Spain may not the first country that comes to mind when thinking about successful European technology companies. Try telling that to Luis Martin Cabiedes, one of Spain’s most active angel investors and a scheduled speaker at the annual meeting of the European Trade Association for Business Angels and Early Stage Investors (EBAN) in Madrid April 27-28. Cabiedes made a 500% return on the first batch of investments and expects to make a 72% return on his current portfolio, after only one exit.
Cabiedes’s family owns Europa Press, a kind of Spanish version of Reuters. His father bought it because he thought the news business was a romantic and exciting sector. It was, however, not a very lucrative business, until technology transformed it in the 1990s. Europa Press, the first to give away its news to MSN, quickly realized the potential of the Web and received shares in several small Internet start-ups, in exchange for news. It went on to create a new company, a joint venture with Ole, the largest search engine in Spain. The company was later sold to Terra Networks for an undisclosed sum.
The joint venture with Ole was one of eight companies in Cabiedes’ first round of investments. My Alert, a company focused on designing and implementing wireless alert services to the mass market which merged with Buongiorno, an Italian public company, was another. The exits of these companies earned him the 500% return. Cabiedes says he is currently negotiating a trade sale of one of the 14 companies in the second batch he has invested in and the profits from that sale alone will earn him many times the money he invested in all fourteen.
Cabiedes’ track record is difficult for most angels to replicate. Normally, private individuals such as entrepreneurs, retirees or executives in transition, who are prepared to invest between 2% and 5% of their total wealth into highly innovative but risky start-up companies, hit a home-run only about once every ten years, says the Spanish business angel. His strategy is to invest about €200,000 in each of about 10 companies. He holds in reserve enough to be able to plow in around €1 million when one of the ten starts to get significant traction.
Like other successful angel investors , Cabiedes takes a hands on approach to the management of young companies he invests in. He usually invests in start-ups in the same geographical area so that in one day he can attend monthly board meetings at most of the companies.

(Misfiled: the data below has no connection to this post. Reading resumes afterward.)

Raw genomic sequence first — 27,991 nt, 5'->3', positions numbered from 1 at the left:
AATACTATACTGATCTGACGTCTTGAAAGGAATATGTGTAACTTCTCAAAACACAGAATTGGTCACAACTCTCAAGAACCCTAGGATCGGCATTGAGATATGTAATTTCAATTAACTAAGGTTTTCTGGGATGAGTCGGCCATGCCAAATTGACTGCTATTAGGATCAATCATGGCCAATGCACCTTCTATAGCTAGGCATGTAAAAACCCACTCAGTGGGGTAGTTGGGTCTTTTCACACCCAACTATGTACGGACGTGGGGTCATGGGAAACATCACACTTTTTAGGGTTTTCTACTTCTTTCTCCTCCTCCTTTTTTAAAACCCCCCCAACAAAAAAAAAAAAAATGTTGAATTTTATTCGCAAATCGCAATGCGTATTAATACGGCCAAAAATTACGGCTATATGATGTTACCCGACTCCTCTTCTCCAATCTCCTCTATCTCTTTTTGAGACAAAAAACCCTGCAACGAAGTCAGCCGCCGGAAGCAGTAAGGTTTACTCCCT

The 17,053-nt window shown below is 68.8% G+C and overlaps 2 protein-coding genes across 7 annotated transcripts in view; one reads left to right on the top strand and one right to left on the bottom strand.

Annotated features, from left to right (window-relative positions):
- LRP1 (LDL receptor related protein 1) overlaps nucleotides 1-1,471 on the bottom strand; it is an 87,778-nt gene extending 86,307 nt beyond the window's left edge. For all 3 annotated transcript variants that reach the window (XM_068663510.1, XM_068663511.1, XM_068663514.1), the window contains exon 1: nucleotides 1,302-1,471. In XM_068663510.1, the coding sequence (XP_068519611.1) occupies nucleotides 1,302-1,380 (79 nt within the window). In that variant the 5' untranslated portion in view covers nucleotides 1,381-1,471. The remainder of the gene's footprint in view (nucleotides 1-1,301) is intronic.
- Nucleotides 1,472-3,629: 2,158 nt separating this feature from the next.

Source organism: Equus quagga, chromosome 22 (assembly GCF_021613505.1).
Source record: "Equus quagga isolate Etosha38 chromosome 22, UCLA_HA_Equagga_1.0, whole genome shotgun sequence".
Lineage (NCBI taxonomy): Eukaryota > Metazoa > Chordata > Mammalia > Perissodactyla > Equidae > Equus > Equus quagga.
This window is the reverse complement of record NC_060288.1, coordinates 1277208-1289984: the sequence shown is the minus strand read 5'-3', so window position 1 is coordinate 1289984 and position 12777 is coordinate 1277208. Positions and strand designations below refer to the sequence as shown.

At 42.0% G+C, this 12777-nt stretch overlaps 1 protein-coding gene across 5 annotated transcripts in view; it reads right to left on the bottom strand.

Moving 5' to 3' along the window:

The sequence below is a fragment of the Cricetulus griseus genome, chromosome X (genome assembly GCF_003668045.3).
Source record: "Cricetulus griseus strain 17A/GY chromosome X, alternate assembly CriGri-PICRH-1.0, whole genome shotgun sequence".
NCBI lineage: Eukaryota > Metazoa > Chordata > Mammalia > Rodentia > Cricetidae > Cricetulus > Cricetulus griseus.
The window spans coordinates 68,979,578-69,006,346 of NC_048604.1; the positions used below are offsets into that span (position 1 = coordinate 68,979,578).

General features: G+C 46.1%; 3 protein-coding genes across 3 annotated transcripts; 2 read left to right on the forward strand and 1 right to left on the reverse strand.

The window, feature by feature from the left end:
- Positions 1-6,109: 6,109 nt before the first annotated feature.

Cabiedes encourages others to include angel investments in their portfolios. As long as investors spread their bets they can usually expect to make at least two to three times their original investment, he says. That is far less risky than letting others manage your money, a lesson learned by those who invested in funds like those led by Bernie Maddox.
Cabiedes is one of about half a dozen very active business angels in Spain, the host country for the 2009 annual meeting of EBAN, a trade organization representing investors in early stage companies. When EBAN was created there were only 50 business angel networks in Europe to support high-growth start-ups, with more than half operating out of Britain. The number of angel groups has since grown to around 300, spread throughout the EU. England, the most mature market, now has approximately 22 member networks which represent roughly 5,000 angels. EBAN has grown along with the market, expanding its membership from 15 to 90 groups, including members from close to 30 countries in Europe and beyond.
The April 27-28 meeting will address a number of issues, including how the financial crisis is increasing the equity gap and how angels and VCs can team together to bridge it.
The current economic crisis and resulting credit crunch has spiked demand for capital from business angels networks across Europe not only from the usual very early stage companies but also from three-year-old companies which have revenues of €3 million to €5 million in sales, so- called gazelles which traditionally do not have to worry about follow-on financing, says EBAN..
This means “extraordinarily good deal flow for business angels,” who now have the opportunity to finance good companies at a valuation which has come from from 20% to 30% over the last few months, according to EBAN.
At the same time, many business angels have lost money on the stock markets or in real estate during the financial downturn. While great companies at attractive valuations represent good opportunities, many business angels now feel a need to stay focused on their portfolio, in order to make sure that they have enough money for follow-on round investments. The financial crisis is also putting some angel groups at risk. Some of their members, especially recent ones who have not previously experienced a downturn, are no longer making new investments and may have to withdraw from the network, according to EBAN.
This is creating some important challenges for early stage companies and investors but also opportunities which policy makers should help to tackle and leverage, says EBAN. Cabiedes suggests, for example, that governments could give incentives to boost angels investments by helping early stage investors, who can expect to lose money on eight out of ten of their investments, to offset their losses.
As for Cabiedes, he intends to keep investing, despite the downturn. “I am not sure it is a bad time to be raising money,” says Cabiedes. “If you have a good idea you can still get funded.” Europe’s entrepreneurs can only hope that angels in other countries will be just as ready to make new investments.